Probably one the coolest t-shirts over the years that I like to buy are from Arizona Sport Shirts. Instead of just driver names on the back of the shirt, they put pictures of the cars on the back for the 25th annual race in 1995. That was the best shirt ever. Back then and to this day when I wear one of those designs I’ll stare at the back and daydream. Pictures of those cars can almost take me back in time. The race of the 90’s for me is probably 1995 and “Black Jack” Boggs. It was a memorial win and season for Jack Boggs and for anyone who tries and fails so many times like Jack Boggs did, his victory was special.
The World 100 is hard to win and it should be. It’s the most prestige’s race in all of Dirt Late Model racing. I see that in Victory Lane and hear the emotion in the driver’s voice while being interviewed. A Dirt Late Model Driver might win many other races but to win the World 100 and to hoist the globe trophy means he did something special and could seal his deal for a trip to the Hall of Fame. Doing it once like Randy Boggs (1987), Steve Francis (1999), Dan Schlieper (2003), Chub Frank (2004), Dale McDowell (2005), Earl Pearson Jr. (2006), Shane Clanton (2008), Bart Hartman (2009), and John Blankenship (2013) is astonishing. Winning the race twice, three or four times is almost unbelievable. Larry Moore (1979, 1981, 1985), Jeff Purvis (1983, 1984, 1986), Scott Bloomquist (1988, 1990, 2001), Donnie Moran (1989, 1992, 1996, 1997), and Jimmy Owens (2007, 2011) are all multiple winners etched in Eldora lore.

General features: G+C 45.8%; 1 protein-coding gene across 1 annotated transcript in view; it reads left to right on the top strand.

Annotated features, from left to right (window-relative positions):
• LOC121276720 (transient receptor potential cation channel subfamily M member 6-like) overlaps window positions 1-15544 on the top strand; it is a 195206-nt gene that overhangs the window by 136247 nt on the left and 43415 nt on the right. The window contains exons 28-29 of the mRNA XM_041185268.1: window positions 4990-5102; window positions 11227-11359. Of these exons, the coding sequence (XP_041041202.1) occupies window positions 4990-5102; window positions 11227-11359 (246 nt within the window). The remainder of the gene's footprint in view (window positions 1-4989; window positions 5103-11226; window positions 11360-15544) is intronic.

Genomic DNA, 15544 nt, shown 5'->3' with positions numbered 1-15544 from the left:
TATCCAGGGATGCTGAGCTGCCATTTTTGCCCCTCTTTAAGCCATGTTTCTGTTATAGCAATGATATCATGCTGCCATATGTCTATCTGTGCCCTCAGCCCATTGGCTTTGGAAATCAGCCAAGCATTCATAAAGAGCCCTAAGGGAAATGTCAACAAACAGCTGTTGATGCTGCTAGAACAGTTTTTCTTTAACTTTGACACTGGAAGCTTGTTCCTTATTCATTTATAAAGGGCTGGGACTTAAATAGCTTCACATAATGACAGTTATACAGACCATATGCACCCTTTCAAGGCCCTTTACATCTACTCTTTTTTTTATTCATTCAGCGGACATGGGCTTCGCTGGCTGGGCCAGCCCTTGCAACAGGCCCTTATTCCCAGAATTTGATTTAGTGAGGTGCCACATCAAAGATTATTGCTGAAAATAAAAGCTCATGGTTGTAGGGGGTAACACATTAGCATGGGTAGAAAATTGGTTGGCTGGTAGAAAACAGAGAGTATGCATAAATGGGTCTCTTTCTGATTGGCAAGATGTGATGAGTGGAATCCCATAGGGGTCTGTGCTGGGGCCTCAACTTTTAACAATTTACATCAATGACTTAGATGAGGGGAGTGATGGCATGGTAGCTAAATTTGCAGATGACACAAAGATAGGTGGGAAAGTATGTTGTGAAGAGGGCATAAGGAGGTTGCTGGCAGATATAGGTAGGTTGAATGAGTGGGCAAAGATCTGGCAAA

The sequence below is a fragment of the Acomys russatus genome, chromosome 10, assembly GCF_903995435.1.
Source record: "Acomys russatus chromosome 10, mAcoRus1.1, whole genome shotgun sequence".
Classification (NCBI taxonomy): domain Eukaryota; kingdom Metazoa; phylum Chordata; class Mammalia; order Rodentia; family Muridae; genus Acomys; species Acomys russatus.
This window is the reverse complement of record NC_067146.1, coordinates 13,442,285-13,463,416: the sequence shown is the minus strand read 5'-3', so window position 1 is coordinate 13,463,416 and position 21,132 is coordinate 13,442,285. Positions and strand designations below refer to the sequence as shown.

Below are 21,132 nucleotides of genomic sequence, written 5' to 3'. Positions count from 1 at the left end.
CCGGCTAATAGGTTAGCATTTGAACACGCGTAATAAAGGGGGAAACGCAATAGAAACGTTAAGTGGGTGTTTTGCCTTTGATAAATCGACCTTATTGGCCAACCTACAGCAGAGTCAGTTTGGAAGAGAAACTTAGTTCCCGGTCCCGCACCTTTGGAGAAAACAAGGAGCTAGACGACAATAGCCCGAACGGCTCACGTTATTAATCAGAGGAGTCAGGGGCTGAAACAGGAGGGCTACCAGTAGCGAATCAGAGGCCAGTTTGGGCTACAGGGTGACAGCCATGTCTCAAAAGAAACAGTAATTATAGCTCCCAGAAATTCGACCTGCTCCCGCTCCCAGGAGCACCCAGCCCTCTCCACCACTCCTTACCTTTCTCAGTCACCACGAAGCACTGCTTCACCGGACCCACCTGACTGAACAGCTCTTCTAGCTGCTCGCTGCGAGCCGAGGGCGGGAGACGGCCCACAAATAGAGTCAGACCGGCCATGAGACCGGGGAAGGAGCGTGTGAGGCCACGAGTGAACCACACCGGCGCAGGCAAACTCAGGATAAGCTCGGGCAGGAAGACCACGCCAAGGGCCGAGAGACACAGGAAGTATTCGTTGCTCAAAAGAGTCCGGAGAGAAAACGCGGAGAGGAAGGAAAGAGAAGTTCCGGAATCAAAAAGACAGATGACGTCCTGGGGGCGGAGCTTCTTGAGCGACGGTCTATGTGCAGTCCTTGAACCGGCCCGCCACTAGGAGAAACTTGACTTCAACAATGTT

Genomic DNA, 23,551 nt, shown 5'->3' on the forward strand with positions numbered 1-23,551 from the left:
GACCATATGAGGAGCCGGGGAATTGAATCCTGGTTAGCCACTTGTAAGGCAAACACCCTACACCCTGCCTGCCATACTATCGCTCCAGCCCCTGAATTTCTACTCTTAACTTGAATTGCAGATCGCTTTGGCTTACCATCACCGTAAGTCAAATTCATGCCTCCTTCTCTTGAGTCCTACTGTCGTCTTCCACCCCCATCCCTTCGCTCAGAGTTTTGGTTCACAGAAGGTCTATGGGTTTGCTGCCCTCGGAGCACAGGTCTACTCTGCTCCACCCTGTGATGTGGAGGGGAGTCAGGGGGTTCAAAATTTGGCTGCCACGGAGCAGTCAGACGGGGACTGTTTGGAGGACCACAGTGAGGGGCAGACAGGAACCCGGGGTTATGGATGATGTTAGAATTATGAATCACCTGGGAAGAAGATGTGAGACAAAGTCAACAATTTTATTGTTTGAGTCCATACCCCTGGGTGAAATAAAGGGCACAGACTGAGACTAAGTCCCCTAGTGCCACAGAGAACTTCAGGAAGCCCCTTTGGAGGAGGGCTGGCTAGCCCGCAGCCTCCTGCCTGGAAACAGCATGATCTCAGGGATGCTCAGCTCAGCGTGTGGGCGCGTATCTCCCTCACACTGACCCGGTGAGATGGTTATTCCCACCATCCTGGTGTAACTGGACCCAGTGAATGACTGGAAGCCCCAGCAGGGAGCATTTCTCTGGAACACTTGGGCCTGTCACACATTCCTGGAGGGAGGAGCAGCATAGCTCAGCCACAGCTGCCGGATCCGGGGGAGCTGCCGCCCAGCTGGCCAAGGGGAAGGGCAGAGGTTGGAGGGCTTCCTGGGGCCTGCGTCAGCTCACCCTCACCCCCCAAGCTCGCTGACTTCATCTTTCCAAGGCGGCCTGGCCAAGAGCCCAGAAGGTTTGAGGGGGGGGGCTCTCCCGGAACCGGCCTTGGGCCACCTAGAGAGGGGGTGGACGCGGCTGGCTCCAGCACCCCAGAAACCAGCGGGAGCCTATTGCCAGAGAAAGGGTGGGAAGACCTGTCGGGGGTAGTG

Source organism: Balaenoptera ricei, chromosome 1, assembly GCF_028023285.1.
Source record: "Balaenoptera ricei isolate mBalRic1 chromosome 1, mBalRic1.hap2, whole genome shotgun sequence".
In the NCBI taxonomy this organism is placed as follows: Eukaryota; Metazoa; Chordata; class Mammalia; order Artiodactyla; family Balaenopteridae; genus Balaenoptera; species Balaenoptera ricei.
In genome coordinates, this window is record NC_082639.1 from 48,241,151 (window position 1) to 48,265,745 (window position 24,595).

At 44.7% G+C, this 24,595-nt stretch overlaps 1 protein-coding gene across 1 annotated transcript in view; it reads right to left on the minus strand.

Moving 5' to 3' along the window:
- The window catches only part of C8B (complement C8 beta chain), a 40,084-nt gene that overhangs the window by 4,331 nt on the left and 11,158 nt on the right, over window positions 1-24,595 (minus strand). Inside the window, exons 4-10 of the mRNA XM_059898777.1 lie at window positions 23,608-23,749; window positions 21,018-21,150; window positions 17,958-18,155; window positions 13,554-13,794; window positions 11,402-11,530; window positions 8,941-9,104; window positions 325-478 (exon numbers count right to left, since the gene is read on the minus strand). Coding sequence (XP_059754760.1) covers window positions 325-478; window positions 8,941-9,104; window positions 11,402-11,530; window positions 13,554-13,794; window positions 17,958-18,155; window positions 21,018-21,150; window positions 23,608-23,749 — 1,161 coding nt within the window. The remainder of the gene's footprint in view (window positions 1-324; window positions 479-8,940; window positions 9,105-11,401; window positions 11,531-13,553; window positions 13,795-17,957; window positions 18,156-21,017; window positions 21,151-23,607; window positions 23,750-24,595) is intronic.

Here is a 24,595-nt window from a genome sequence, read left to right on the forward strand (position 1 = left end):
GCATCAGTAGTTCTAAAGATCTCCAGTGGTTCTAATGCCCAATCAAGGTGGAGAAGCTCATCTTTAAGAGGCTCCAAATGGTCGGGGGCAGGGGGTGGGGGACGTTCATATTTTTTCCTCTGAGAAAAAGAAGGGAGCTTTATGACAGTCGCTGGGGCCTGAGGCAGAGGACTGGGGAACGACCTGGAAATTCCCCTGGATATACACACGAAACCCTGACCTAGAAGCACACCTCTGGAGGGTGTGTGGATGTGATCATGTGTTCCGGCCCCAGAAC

Now I’ve left two drivers out till now. Like I said for me it’s an Iowa thing and now I mention Billy Moyer and Brian Birkhofer. First is Billy Moyer. While he may call Batesville Arkansas home to me he is an Iowa guy from Des Moines. We’re the same age and I’ve been one of his fans since the first time I saw him race. Watching him win the World 100 SIX times (1991, 1993, 1994, 1998, 2000, and 2010) has been a phenomenal feat. With each victory he has put his name even higher on the list as the best dirt late model driver of all time.
Last but not least is our Muscatine Iowa hero and two time (2002, 2012) winner, Brian Birkhofer. Those two wins left me shaking on the final laps and at the checker flag. For someone who got to see his dad Dave race and then Brian race at an early age, that last corner banzai move in 2002 to get ahead of Scott Bloomquist at the line was electric. His win in 2012 was dominate and just as nerve racking as if something would go wrong but did not. Bottom line and with my fuzzy Iowa math, 12 World 100 Trophies reside in Iowa.
Winning the World 100 at Eldora Speedway is special. Great drivers have won the race while other great drivers have failed. The prestige of winning will follow a driver for the rest of their life. After the money is spent and Globe grows dusty with time, their name will forever be immortalized every year on...
“The Legendary World 100 T-Shirt”